Classic Airlines and Marketing

Marketing September 17, 2012 Classic Airlines and Marketing Classic Airlines, the fifth largest airline carrier, currently serves 240 cities with more than 2,300 daily flights. However, Classic Airlines has experienced over the past three years a decline in their frequent flier program Classic Rewards along with customer confidence declining as well and stock prices has decreased by 10% according to University of Phoenix, 2012. Marketing is assigned the task of revamping the customer loyalty program and increasing membership while operating under a 15% reduction in expenses across the company.

The challenges that the marketing management is faced with include a downward turn of morale among the employees; retaining and recruiting of new members for Classic Rewards, and the lack of support from upper management. Marketing management is the process of “creating, communicating, and delivering value to customers and for managing customer relationships in ways that benefit the organization and its stakeholders” (Kotler & Keller, 2006, p. 6). Identifying Marketing Challenges

The marketing management team has identified that the majority (60%) of its Reward membership are at the basic tier, 25% are on the Silver Rewards level, and only 15% are Gold Rewards members. Of these members 80% are business travelers with the remaining 20% leisure travelers. With this information, marketing instituted surveys to determine what the needs of the members are. The replies from the business traveler ranged from the dislike for connections and delays, the desire for quality service, and the idea that the frequent flier points are the result of the airline’s investment in the customer.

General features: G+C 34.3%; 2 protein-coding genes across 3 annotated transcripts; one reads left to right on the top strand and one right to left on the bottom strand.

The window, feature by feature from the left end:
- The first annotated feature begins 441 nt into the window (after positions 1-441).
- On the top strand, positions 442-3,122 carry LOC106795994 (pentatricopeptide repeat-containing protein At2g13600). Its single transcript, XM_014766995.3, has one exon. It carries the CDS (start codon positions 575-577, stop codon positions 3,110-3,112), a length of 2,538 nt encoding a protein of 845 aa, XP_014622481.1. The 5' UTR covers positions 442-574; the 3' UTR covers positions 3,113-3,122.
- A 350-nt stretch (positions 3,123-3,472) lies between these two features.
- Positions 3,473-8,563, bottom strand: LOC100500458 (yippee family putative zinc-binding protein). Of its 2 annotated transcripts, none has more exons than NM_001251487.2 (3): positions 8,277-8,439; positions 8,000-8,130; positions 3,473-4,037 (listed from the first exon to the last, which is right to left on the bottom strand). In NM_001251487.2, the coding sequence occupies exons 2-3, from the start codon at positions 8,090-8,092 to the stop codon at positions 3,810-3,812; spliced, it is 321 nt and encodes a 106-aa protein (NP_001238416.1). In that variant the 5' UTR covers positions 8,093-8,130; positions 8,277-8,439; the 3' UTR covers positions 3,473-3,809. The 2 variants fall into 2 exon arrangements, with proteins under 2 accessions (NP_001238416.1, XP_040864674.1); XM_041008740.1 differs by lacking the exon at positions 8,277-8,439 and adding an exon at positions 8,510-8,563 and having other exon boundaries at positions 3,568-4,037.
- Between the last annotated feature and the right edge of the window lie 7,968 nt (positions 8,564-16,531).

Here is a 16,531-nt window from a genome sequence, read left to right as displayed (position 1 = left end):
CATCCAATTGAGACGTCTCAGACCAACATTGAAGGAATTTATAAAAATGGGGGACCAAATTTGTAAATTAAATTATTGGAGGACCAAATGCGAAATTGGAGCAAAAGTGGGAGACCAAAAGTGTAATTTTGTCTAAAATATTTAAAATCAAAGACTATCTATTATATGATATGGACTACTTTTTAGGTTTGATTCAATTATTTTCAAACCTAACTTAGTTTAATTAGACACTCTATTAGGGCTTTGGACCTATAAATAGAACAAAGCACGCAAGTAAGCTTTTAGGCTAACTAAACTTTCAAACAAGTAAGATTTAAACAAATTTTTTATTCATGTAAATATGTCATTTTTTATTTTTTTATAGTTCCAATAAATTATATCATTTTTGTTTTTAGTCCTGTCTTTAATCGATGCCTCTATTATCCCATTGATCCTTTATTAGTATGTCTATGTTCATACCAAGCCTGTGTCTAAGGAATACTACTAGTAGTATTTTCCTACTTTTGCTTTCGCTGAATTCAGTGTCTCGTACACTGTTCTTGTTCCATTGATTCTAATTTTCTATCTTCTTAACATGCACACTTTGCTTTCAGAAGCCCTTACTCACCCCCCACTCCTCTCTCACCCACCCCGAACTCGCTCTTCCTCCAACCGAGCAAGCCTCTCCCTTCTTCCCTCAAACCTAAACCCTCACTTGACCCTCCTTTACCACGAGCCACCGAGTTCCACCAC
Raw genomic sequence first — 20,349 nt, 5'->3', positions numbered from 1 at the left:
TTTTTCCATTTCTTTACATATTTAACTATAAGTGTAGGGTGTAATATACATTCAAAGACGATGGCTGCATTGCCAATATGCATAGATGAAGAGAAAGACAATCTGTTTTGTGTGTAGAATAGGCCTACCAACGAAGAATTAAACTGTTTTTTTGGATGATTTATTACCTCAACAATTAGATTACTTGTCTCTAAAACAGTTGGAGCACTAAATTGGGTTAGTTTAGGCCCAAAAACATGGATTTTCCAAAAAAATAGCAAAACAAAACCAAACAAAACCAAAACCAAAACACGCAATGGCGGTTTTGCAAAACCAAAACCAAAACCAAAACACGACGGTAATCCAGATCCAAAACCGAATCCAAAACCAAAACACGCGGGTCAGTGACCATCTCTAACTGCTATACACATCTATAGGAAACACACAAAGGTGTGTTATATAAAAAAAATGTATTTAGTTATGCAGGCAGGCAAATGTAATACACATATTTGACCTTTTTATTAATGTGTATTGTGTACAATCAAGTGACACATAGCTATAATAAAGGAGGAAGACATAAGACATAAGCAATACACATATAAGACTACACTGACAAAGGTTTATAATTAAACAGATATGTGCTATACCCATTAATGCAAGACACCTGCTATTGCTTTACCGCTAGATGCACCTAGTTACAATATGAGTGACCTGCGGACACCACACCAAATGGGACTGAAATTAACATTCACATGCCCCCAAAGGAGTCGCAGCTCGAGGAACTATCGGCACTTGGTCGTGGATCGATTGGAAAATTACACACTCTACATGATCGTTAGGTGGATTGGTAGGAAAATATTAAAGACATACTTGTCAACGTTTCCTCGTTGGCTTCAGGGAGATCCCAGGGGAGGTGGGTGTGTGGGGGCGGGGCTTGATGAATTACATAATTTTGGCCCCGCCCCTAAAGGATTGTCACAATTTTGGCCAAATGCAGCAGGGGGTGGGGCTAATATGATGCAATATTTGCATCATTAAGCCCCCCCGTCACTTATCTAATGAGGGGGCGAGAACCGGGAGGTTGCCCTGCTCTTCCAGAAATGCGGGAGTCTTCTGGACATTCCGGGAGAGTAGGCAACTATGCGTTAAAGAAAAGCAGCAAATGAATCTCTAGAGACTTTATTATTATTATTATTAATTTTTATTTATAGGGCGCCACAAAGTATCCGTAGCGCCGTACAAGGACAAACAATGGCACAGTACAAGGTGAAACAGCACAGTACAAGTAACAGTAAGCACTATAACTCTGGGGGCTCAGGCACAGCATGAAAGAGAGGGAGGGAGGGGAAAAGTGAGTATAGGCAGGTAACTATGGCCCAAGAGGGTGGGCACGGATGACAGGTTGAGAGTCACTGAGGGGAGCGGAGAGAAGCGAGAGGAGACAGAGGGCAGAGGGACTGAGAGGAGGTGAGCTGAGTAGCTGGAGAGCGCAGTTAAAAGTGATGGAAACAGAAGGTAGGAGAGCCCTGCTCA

Whereas, the leisure traveler is more interested in lower air fare and is more willing to have more connections if it will save the traveler money. Strength, weakness, opportunities, and threats (SWOT) analysis of Classic Airlines top three competitors—British Airlines, Northwest Airlines, and United Airlines—were completed by John Hartman, Senior Vice President of Human Resources. Based on the SWOT analysis, all three competitors have a strong and successful loyalty program. A common weakness between the three companies is the union at each airline.

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